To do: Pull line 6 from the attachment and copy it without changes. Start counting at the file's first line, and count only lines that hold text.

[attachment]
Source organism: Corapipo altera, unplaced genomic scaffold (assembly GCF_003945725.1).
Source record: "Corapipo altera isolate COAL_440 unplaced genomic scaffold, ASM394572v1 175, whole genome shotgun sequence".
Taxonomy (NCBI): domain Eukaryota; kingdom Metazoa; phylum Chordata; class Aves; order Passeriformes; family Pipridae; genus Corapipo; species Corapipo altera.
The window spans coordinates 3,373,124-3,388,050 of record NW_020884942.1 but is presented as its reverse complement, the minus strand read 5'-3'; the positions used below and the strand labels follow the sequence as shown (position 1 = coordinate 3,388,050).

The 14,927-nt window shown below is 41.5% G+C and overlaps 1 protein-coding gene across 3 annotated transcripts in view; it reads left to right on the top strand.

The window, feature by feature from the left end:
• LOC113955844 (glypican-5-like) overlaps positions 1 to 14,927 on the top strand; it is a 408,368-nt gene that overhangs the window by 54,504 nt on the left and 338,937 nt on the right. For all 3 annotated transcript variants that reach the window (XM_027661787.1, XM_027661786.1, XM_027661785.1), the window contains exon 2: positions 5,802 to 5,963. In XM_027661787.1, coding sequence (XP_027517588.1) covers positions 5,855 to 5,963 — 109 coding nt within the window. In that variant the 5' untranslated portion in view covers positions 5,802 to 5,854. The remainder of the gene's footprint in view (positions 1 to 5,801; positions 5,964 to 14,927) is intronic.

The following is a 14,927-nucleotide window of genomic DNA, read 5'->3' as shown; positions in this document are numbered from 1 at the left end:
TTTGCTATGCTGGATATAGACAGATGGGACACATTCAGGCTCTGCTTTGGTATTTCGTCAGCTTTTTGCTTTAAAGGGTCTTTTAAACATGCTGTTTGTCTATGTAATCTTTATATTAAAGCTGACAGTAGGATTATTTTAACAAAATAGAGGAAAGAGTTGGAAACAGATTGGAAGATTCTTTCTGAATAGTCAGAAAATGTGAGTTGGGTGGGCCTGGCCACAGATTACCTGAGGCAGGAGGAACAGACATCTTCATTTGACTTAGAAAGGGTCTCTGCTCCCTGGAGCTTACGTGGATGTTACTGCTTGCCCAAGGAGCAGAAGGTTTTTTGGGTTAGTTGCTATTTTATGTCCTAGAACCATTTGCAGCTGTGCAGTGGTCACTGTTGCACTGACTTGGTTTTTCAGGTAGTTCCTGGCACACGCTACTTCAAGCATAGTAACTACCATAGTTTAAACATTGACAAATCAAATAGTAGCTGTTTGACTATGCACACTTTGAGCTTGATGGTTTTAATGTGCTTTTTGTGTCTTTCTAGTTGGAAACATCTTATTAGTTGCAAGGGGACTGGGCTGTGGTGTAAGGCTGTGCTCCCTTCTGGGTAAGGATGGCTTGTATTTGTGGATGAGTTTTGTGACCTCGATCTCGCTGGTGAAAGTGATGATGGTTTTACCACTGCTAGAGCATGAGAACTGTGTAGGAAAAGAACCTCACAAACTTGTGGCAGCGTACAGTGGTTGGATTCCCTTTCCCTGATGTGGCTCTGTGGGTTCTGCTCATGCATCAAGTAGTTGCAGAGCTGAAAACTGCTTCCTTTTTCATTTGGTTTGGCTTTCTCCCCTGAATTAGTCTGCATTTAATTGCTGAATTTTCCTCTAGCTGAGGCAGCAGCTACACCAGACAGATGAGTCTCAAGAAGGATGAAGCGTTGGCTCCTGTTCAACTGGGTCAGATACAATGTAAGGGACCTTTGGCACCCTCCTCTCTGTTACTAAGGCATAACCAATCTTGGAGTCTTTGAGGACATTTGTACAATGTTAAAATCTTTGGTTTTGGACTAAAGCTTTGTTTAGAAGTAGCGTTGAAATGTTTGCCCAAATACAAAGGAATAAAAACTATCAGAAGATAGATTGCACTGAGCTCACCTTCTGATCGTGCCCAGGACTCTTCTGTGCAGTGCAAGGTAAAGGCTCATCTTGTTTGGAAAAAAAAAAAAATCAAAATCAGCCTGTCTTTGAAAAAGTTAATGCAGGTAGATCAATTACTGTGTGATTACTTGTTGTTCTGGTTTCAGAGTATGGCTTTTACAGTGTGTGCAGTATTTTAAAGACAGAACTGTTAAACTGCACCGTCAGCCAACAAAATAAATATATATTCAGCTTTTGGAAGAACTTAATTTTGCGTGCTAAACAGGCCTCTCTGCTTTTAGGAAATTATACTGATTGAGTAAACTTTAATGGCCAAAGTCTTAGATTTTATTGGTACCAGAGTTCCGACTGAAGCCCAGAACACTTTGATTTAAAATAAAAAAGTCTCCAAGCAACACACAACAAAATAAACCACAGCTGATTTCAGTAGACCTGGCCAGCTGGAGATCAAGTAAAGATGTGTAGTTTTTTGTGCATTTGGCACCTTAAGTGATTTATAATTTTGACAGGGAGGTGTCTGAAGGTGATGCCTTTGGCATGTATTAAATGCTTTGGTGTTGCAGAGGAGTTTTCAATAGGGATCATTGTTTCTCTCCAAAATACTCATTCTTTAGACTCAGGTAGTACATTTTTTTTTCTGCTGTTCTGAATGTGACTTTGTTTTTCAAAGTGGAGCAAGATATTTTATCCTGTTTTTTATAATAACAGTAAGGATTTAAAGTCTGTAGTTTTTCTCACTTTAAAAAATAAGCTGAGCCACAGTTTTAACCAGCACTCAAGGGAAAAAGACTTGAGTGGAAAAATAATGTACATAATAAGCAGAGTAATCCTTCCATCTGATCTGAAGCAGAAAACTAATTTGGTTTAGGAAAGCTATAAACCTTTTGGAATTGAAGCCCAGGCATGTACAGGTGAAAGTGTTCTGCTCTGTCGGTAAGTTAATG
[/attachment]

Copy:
The window, feature by feature from the left end: